Hinkley Point C: The numbers behind the new nuclear power station. Energy giant EDF has revealed details of the progress in building the first new nuclear power station in a generation. Around 1,600 workers are now on the Hinkley Point C site in Somerset, the first concrete has been poured for the tunnels and three million cubic metres of earth has been moved. EDF said three million tonnes of concrete and 230,000 tonnes of steel reinforcement will be used in the construction of the £18 billion project.
AOL 30th March 2017 read more »
Construction has begun of the first permanent structures at the Hinkley Point nuclear power station in Somerset, marking an important step towards Britain’s first new nuclear plant since the 1990s. EDF, the French utility leading the £18bn project, said it had started pouring concrete after receiving its first go-ahead for construction work from Britain’s nuclear regulator. Preparatory work has been under way at the site since Theresa May, prime minister, gave her blessing to the project last September but this week’s activity represents the beginning of a new phase of more critical construction. Mike Finnerty, deputy chief inspector for the Office for Nuclear Regulation, said his agency’s approval for EDF to start building a network of tunnels to carry cabling and piping was “a key regulatory milestone”. Construction at Hinkley will last eight years if a target is met to be producing electricity from its two reactors by 2025. Similar projects involving EDF’s European Pressurised Reactor in France and Finland have been beset by delays and cost overruns. About 1,600 people are already working at the site and 3 million cubic metres of earth has been moved in preparation for what will be one of Europe’s biggest construction projects. Work is also under way on a jetty to which much of the construction material will be delivered by ship, a seawall to protect the site from the sea and on-site accommodation blocks for hundreds of worke rs.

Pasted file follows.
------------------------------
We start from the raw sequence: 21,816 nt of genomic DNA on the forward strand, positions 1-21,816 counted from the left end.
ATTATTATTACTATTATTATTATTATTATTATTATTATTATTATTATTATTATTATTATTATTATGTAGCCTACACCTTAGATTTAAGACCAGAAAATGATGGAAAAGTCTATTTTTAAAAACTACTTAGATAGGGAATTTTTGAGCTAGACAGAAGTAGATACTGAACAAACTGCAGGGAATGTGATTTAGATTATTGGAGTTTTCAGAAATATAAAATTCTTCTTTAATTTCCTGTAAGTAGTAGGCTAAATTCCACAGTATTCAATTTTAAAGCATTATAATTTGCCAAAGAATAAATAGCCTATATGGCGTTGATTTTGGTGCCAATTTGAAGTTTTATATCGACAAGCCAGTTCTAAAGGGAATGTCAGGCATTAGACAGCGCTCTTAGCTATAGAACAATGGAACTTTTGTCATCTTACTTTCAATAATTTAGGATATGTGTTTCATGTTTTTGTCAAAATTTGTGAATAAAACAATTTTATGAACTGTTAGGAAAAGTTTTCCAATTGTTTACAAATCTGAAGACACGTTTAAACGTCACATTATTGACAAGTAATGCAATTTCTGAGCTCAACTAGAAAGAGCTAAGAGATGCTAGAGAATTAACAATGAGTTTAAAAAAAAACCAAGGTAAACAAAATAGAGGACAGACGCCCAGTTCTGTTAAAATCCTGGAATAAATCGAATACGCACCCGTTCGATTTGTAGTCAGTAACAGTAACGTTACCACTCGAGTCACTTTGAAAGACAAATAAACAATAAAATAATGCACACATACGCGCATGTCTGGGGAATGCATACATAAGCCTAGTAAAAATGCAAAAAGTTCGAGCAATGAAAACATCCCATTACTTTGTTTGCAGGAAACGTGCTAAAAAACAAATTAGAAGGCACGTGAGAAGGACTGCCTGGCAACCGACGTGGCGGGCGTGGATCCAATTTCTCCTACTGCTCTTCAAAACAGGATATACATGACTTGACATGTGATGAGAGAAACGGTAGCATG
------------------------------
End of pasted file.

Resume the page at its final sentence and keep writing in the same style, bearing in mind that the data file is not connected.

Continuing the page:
FT 312st March 2017 read more »
EDF Energy Chief Executive Vincent de Rivaz says there will be “no impact” on its nuclear project Hinkley Point C in Britain from issues at Areva’s Le Creusot factory in France. He said the reactor vessel for the plant will be made “at right place and right time”, declining to give further details. De Rivaz said EDF Energy is “ticking all the boxes” in terms of safety and environmental compliance for the project. An internal document by Britain’s Office for Nuclear Regulation seen by Reuters last week warned about the implications for the Hinkley Point C project as it said the Creusot Forge’s nuclear safety culture fell short of expectations.
Reuters 29th March 2017 read more »